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Short Week, Tall Problems for Rates

May 31, 2024

This past week interest rates moved sharply higher in response to a host of unfriendly bond news. Let's discuss what happened and what to watch for in the weeks ahead.

We Need More Revenue

This past week was shortened due to the Memorial Day holiday, but it was filled with tall problems which caused rates to spike. It all started on the Friday before Memorial Day when Treasury Secretary Janet Yellen told the world that the path for rates is higher, and we need more revenue.

This was an important statement as it highlights our deficit spending and our need to sell more treasury debt to fund our government.

The debt sales were tested this past week and ended up being a main driver for the spike higher in interest rates. The Treasury sold $183B worth of 2,5 and 7-yr Notes and the auction results were poor where buyers demanded higher interest rates to purchase all the debt. As Treasury yields move higher, mortgage-backed security prices drop, thereby elevating home loan rates.

Higher For Longer

Since the Fed Meeting back on May 1st, where the Fed Chair Powell said they are not hiking or cutting rates, many officials have since been pouring cold water on the idea that a rate cut is coming soon.

This past week, we heard comments like "Don't count out a rate hike" as the next move and "higher indefinitely" was uttered by another Fed official. This means those betting on a rate cut soon might want to reassess their position as the chance for the first cut has now been pushed back to November. And as we have seen over the last year or so, if inflation remains stubbornly high, we may not see a cut at all in 2024.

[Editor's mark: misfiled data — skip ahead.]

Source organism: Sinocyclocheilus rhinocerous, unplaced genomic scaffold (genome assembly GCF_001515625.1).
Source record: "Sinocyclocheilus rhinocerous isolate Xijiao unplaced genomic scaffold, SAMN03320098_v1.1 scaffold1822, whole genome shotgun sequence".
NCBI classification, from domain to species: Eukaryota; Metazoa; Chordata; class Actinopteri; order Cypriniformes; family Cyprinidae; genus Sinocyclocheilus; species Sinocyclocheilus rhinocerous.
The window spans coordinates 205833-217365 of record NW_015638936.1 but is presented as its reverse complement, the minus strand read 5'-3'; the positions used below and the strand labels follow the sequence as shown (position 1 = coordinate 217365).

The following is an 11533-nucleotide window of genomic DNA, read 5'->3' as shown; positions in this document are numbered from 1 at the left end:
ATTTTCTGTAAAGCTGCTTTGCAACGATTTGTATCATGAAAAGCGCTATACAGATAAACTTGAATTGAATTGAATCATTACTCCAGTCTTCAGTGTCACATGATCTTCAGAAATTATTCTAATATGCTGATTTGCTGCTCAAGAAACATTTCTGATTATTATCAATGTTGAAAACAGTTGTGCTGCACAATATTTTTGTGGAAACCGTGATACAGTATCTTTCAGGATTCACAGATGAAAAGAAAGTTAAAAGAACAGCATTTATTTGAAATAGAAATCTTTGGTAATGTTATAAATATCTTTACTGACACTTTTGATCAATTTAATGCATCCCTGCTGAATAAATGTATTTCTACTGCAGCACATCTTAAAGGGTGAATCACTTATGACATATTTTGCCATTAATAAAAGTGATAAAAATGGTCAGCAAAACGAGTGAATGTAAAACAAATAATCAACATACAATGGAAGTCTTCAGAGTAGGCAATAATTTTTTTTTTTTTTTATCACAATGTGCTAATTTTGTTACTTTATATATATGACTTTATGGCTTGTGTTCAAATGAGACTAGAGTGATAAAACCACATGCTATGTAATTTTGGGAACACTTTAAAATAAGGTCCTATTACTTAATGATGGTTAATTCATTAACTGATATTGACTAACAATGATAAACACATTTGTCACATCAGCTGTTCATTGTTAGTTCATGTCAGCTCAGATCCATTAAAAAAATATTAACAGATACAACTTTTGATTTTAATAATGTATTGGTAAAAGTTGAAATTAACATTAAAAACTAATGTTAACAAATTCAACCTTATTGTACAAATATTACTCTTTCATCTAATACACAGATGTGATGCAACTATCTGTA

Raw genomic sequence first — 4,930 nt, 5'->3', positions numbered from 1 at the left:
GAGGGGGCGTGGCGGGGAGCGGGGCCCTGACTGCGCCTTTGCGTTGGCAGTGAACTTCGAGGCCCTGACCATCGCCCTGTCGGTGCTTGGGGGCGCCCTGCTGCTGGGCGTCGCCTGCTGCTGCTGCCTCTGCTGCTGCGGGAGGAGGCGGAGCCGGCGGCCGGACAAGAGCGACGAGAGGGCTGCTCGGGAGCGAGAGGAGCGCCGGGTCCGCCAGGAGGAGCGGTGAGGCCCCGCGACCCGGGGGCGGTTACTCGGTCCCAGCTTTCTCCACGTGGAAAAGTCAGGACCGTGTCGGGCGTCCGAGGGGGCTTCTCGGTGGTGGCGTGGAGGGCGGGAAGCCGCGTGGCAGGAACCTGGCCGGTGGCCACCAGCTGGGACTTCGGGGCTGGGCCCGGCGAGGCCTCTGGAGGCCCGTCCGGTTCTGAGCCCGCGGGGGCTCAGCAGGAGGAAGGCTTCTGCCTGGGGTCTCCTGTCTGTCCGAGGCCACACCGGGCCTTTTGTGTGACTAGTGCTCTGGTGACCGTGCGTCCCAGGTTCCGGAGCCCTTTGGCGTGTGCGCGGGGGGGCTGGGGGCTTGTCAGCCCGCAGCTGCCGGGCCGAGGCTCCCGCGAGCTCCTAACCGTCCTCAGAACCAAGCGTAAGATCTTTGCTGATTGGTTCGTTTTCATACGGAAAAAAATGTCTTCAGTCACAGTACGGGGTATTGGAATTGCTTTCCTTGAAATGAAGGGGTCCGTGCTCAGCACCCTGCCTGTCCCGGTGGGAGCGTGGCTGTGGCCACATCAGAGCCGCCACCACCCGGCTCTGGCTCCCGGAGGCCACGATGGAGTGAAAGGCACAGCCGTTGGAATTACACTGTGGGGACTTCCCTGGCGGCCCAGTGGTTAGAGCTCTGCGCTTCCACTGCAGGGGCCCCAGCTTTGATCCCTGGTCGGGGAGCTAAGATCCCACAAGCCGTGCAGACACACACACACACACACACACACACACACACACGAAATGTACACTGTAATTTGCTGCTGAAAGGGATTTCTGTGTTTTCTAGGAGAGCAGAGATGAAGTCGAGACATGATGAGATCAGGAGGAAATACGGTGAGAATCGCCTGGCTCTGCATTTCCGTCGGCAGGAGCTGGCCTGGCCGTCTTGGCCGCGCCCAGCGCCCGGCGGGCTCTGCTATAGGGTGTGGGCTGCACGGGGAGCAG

Higher Oil

Yet another problem for interest rates and the overall economy is energy prices. Oil hit $80 a barrel last week. This is significant as oil and 30-year mortgage rates tend to ebb and flow together. When oil prices edge higher so do mortgage rates. Why?

High oil prices are inflationary. If inflation readings remain near current levels or even edge higher, there is no way the Fed can cut interest rates which means higher for longer.

Consumer Sentiment Moves Higher

Bonds hate inflation, bonds hate more bonds and bonds hate good news. Despite the uncertainty about higher interest rates and elevated oil prices, the consumer sentiment reading last week was an upside surprise as people felt a bit more optimistic - breaking a trend of recent pessimism.

Bottom line: We should take the Fed at its word that rates will be higher for longer. Deficit spending and high energy prices will help fuel this notion. 

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